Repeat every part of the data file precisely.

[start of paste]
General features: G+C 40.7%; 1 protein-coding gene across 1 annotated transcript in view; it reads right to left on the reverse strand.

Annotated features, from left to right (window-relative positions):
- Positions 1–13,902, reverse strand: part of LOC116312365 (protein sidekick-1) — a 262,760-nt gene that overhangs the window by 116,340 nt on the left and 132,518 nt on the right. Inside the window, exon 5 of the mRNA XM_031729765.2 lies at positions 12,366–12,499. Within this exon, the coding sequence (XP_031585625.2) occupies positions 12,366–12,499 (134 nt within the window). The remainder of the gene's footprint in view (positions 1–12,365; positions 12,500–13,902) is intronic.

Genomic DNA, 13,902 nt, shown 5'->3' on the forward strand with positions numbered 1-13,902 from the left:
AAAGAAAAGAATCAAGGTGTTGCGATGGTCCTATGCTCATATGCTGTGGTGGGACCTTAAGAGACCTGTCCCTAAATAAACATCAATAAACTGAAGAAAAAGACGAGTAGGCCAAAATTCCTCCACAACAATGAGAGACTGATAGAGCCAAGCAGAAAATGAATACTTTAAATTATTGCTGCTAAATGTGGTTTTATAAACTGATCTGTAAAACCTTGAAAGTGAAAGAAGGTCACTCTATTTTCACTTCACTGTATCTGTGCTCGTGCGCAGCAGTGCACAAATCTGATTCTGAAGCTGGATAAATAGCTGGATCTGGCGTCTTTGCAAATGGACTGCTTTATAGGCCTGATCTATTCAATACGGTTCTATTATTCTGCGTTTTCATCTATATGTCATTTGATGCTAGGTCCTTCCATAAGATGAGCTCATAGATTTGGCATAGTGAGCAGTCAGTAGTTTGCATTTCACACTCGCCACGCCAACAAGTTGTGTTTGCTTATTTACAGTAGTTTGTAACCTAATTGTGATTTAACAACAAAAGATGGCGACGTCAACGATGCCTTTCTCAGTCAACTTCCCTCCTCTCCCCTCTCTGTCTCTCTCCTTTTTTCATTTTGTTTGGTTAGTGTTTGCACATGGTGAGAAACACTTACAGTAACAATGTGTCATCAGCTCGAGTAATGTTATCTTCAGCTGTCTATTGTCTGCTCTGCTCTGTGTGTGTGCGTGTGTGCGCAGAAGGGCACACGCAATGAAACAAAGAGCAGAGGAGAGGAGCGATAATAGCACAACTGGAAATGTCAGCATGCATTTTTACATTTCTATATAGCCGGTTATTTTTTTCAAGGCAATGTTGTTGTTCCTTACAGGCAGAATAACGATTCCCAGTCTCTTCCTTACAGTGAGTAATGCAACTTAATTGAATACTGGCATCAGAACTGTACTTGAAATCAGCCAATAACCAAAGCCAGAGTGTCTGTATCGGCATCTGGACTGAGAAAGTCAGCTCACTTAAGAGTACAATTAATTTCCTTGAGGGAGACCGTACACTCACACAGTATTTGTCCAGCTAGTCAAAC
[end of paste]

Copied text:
General features: G+C 40.7%; 1 protein-coding gene across 1 annotated transcript in view; it reads right to left on the reverse strand.

Annotated features, from left to right (window-relative positions):
- Positions 1–13,902, reverse strand: part of LOC116312365 (protein sidekick-1) — a 262,760-nt gene that overhangs the window by 116,340 nt on the left and 132,518 nt on the right. Inside the window, exon 5 of the mRNA XM_031729765.2 lies at positions 12,366–12,499. Within this exon, the coding sequence (XP_031585625.2) occupies positions 12,366–12,499 (134 nt within the window). The remainder of the gene's footprint in view (positions 1–12,365; positions 12,500–13,902) is intronic.

Genomic DNA, 13,902 nt, shown 5'->3' on the forward strand with positions numbered 1-13,902 from the left:
AAAGAAAAGAATCAAGGTGTTGCGATGGTCCTATGCTCATATGCTGTGGTGGGACCTTAAGAGACCTGTCCCTAAATAAACATCAATAAACTGAAGAAAAAGACGAGTAGGCCAAAATTCCTCCACAACAATGAGAGACTGATAGAGCCAAGCAGAAAATGAATACTTTAAATTATTGCTGCTAAATGTGGTTTTATAAACTGATCTGTAAAACCTTGAAAGTGAAAGAAGGTCACTCTATTTTCACTTCACTGTATCTGTGCTCGTGCGCAGCAGTGCACAAATCTGATTCTGAAGCTGGATAAATAGCTGGATCTGGCGTCTTTGCAAATGGACTGCTTTATAGGCCTGATCTATTCAATACGGTTCTATTATTCTGCGTTTTCATCTATATGTCATTTGATGCTAGGTCCTTCCATAAGATGAGCTCATAGATTTGGCATAGTGAGCAGTCAGTAGTTTGCATTTCACACTCGCCACGCCAACAAGTTGTGTTTGCTTATTTACAGTAGTTTGTAACCTAATTGTGATTTAACAACAAAAGATGGCGACGTCAACGATGCCTTTCTCAGTCAACTTCCCTCCTCTCCCCTCTCTGTCTCTCTCCTTTTTTCATTTTGTTTGGTTAGTGTTTGCACATGGTGAGAAACACTTACAGTAACAATGTGTCATCAGCTCGAGTAATGTTATCTTCAGCTGTCTATTGTCTGCTCTGCTCTGTGTGTGTGCGTGTGTGCGCAGAAGGGCACACGCAATGAAACAAAGAGCAGAGGAGAGGAGCGATAATAGCACAACTGGAAATGTCAGCATGCATTTTTACATTTCTATATAGCCGGTTATTTTTTTCAAGGCAATGTTGTTGTTCCTTACAGGCAGAATAACGATTCCCAGTCTCTTCCTTACAGTGAGTAATGCAACTTAATTGAATACTGGCATCAGAACTGTACTTGAAATCAGCCAATAACCAAAGCCAGAGTGTCTGTATCGGCATCTGGACTGAGAAAGTCAGCTCACTTAAGAGTACAATTAATTTCCTTGAGGGAGACCGTACACTCACACAGTATTTGTCCAGCTAGTCAAAC